A diagnosis of food allergy changes everything. Day-to-day tasks such as finding safe foods, arranging playdates, preparing for school, and planning holiday celebrations become monumental projects when a loved one’s life is at stake.
We read about the trials involving OIT, SLIT, patches, probiotics, omalizumab and myriad other approaches and are frustrated by the pace of advancement toward safe, effective treatments and an ultimate cure.
Part of the problem is that it takes $500 million to adequately fund food allergy research but only about $65 million of that is covered by government and private sources, based on a 2013 estimate. That leaves an enormous gap, so promising trials, studies and research projects limp along or sit on the back burner, waiting for proper funding.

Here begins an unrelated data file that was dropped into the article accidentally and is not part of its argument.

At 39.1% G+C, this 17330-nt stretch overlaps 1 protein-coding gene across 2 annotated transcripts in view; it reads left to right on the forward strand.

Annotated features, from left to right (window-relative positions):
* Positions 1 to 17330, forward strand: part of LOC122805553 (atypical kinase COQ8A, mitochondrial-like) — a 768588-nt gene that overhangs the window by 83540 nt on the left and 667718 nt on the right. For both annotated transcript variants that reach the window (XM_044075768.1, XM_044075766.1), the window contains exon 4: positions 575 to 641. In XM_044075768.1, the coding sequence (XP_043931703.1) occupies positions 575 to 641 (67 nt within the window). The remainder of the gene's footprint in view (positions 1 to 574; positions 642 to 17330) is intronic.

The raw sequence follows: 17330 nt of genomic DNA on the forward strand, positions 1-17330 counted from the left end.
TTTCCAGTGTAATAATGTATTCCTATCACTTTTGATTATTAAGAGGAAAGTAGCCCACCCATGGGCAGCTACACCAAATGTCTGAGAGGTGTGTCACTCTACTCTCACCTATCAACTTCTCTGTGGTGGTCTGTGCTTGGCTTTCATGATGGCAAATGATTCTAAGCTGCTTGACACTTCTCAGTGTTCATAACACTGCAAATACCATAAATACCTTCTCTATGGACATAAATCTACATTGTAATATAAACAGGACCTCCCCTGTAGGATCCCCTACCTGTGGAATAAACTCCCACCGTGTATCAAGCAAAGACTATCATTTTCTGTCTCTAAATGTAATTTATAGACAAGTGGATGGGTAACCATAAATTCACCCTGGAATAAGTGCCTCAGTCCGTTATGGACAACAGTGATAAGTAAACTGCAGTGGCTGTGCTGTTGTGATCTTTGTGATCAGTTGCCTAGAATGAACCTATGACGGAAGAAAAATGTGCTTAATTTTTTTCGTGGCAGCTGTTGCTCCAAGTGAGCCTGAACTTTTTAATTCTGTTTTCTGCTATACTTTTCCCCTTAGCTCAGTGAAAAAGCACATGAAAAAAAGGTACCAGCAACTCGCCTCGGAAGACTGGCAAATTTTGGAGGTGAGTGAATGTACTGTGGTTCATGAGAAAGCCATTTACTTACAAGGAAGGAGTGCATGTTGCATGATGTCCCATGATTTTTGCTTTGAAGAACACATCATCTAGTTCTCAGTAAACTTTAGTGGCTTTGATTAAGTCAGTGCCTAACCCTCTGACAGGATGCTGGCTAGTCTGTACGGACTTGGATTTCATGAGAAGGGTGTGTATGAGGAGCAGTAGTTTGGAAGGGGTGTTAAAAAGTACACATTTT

How do we fill that gap and accelerate the process? That’s where a new organization comes in: End Allergies Together (EAT). If the name is familiar to you, it may be because you read their recent Op/Ed piece on CNN’s website.
Unlike organizations that fund other important activities including advocacy, education, awareness, and support, EAT is dedicated to a single objective: raising money to fund research for a cure. And to maximize that funding, the founders of EAT underwrite all of the organization’s administrative costs, so 100% of net proceeds go directly toward funding promising research toward a cure for food allergy.
Here’s the pitch: If each of us – the 30 million or so Americans touched by food allergies – would donate just $10 each this year, we would go a long way toward filling the funding gap. Reaching out to family and friends and asking them to donate might close the gap entirely.
To find out more about EAT and do your part toward funding a cure, click here.